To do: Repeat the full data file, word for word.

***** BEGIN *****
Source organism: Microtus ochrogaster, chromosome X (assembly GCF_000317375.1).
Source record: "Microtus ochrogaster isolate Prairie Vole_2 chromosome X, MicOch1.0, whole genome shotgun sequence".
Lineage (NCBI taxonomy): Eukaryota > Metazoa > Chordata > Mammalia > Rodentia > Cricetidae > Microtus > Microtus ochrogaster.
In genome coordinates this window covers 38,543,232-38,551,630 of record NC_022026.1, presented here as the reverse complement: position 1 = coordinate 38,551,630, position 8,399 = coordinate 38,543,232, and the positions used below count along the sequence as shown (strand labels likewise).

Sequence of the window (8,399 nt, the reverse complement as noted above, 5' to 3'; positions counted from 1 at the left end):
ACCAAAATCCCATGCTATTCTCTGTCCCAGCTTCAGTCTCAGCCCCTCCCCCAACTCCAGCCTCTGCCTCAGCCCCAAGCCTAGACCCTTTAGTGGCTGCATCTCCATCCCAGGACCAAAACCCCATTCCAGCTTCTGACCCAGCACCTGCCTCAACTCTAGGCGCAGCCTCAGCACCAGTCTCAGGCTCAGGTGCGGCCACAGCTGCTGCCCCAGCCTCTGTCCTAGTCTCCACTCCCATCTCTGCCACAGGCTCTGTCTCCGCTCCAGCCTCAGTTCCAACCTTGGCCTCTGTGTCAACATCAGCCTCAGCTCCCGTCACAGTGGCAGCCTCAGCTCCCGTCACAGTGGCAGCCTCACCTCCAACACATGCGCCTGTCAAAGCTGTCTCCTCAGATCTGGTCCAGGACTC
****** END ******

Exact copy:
Source organism: Microtus ochrogaster, chromosome X (assembly GCF_000317375.1).
Source record: "Microtus ochrogaster isolate Prairie Vole_2 chromosome X, MicOch1.0, whole genome shotgun sequence".
Lineage (NCBI taxonomy): Eukaryota > Metazoa > Chordata > Mammalia > Rodentia > Cricetidae > Microtus > Microtus ochrogaster.
In genome coordinates this window covers 38,543,232-38,551,630 of record NC_022026.1, presented here as the reverse complement: position 1 = coordinate 38,551,630, position 8,399 = coordinate 38,543,232, and the positions used below count along the sequence as shown (strand labels likewise).

Sequence of the window (8,399 nt, the reverse complement as noted above, 5' to 3'; positions counted from 1 at the left end):
ACCAAAATCCCATGCTATTCTCTGTCCCAGCTTCAGTCTCAGCCCCTCCCCCAACTCCAGCCTCTGCCTCAGCCCCAAGCCTAGACCCTTTAGTGGCTGCATCTCCATCCCAGGACCAAAACCCCATTCCAGCTTCTGACCCAGCACCTGCCTCAACTCTAGGCGCAGCCTCAGCACCAGTCTCAGGCTCAGGTGCGGCCACAGCTGCTGCCCCAGCCTCTGTCCTAGTCTCCACTCCCATCTCTGCCACAGGCTCTGTCTCCGCTCCAGCCTCAGTTCCAACCTTGGCCTCTGTGTCAACATCAGCCTCAGCTCCCGTCACAGTGGCAGCCTCAGCTCCCGTCACAGTGGCAGCCTCACCTCCAACACATGCGCCTGTCAAAGCTGTCTCCTCAGATCTGGTCCAGGACTC